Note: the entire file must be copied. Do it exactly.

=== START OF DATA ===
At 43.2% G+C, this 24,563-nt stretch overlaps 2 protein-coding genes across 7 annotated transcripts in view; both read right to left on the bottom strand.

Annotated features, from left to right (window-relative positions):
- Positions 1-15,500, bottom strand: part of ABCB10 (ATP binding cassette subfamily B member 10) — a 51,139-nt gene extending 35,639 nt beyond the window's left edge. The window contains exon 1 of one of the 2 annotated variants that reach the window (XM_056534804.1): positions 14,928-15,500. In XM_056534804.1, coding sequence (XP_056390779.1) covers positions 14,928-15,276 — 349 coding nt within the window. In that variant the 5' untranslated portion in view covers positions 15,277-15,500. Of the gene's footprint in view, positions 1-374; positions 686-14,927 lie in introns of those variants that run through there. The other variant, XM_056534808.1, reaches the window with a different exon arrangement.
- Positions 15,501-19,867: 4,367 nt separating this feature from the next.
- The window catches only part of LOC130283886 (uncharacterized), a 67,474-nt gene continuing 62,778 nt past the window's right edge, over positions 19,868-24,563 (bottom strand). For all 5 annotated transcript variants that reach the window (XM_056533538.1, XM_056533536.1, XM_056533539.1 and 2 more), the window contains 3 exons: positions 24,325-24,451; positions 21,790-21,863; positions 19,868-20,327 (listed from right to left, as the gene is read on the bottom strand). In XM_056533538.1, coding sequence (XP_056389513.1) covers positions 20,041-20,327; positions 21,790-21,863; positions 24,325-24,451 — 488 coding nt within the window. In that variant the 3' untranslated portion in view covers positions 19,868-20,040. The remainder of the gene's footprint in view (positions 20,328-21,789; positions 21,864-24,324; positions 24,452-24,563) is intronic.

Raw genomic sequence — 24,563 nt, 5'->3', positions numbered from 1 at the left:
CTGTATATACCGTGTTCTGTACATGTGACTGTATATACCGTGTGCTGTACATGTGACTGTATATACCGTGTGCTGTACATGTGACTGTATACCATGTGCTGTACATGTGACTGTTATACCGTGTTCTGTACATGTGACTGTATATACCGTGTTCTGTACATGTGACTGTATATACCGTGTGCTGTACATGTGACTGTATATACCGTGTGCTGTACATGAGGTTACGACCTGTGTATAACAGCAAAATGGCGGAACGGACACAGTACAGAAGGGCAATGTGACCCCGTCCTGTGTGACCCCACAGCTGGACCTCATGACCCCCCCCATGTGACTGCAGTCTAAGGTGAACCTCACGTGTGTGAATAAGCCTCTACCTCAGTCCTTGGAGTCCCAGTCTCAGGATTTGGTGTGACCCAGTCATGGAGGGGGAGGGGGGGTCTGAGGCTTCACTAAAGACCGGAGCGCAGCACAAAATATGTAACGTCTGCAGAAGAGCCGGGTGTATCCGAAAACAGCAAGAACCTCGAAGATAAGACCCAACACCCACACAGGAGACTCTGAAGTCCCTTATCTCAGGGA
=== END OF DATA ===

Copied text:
At 43.2% G+C, this 24,563-nt stretch overlaps 2 protein-coding genes across 7 annotated transcripts in view; both read right to left on the bottom strand.

Annotated features, from left to right (window-relative positions):
- Positions 1-15,500, bottom strand: part of ABCB10 (ATP binding cassette subfamily B member 10) — a 51,139-nt gene extending 35,639 nt beyond the window's left edge. The window contains exon 1 of one of the 2 annotated variants that reach the window (XM_056534804.1): positions 14,928-15,500. In XM_056534804.1, coding sequence (XP_056390779.1) covers positions 14,928-15,276 — 349 coding nt within the window. In that variant the 5' untranslated portion in view covers positions 15,277-15,500. Of the gene's footprint in view, positions 1-374; positions 686-14,927 lie in introns of those variants that run through there. The other variant, XM_056534808.1, reaches the window with a different exon arrangement.
- Positions 15,501-19,867: 4,367 nt separating this feature from the next.
- The window catches only part of LOC130283886 (uncharacterized), a 67,474-nt gene continuing 62,778 nt past the window's right edge, over positions 19,868-24,563 (bottom strand). For all 5 annotated transcript variants that reach the window (XM_056533538.1, XM_056533536.1, XM_056533539.1 and 2 more), the window contains 3 exons: positions 24,325-24,451; positions 21,790-21,863; positions 19,868-20,327 (listed from right to left, as the gene is read on the bottom strand). In XM_056533538.1, coding sequence (XP_056389513.1) covers positions 20,041-20,327; positions 21,790-21,863; positions 24,325-24,451 — 488 coding nt within the window. In that variant the 3' untranslated portion in view covers positions 19,868-20,040. The remainder of the gene's footprint in view (positions 20,328-21,789; positions 21,864-24,324; positions 24,452-24,563) is intronic.

Raw genomic sequence — 24,563 nt, 5'->3', positions numbered from 1 at the left:
CTGTATATACCGTGTTCTGTACATGTGACTGTATATACCGTGTGCTGTACATGTGACTGTATATACCGTGTGCTGTACATGTGACTGTATACCATGTGCTGTACATGTGACTGTTATACCGTGTTCTGTACATGTGACTGTATATACCGTGTTCTGTACATGTGACTGTATATACCGTGTGCTGTACATGTGACTGTATATACCGTGTGCTGTACATGAGGTTACGACCTGTGTATAACAGCAAAATGGCGGAACGGACACAGTACAGAAGGGCAATGTGACCCCGTCCTGTGTGACCCCACAGCTGGACCTCATGACCCCCCCCATGTGACTGCAGTCTAAGGTGAACCTCACGTGTGTGAATAAGCCTCTACCTCAGTCCTTGGAGTCCCAGTCTCAGGATTTGGTGTGACCCAGTCATGGAGGGGGAGGGGGGGTCTGAGGCTTCACTAAAGACCGGAGCGCAGCACAAAATATGTAACGTCTGCAGAAGAGCCGGGTGTATCCGAAAACAGCAAGAACCTCGAAGATAAGACCCAACACCCACACAGGAGACTCTGAAGTCCCTTATCTCAGGGA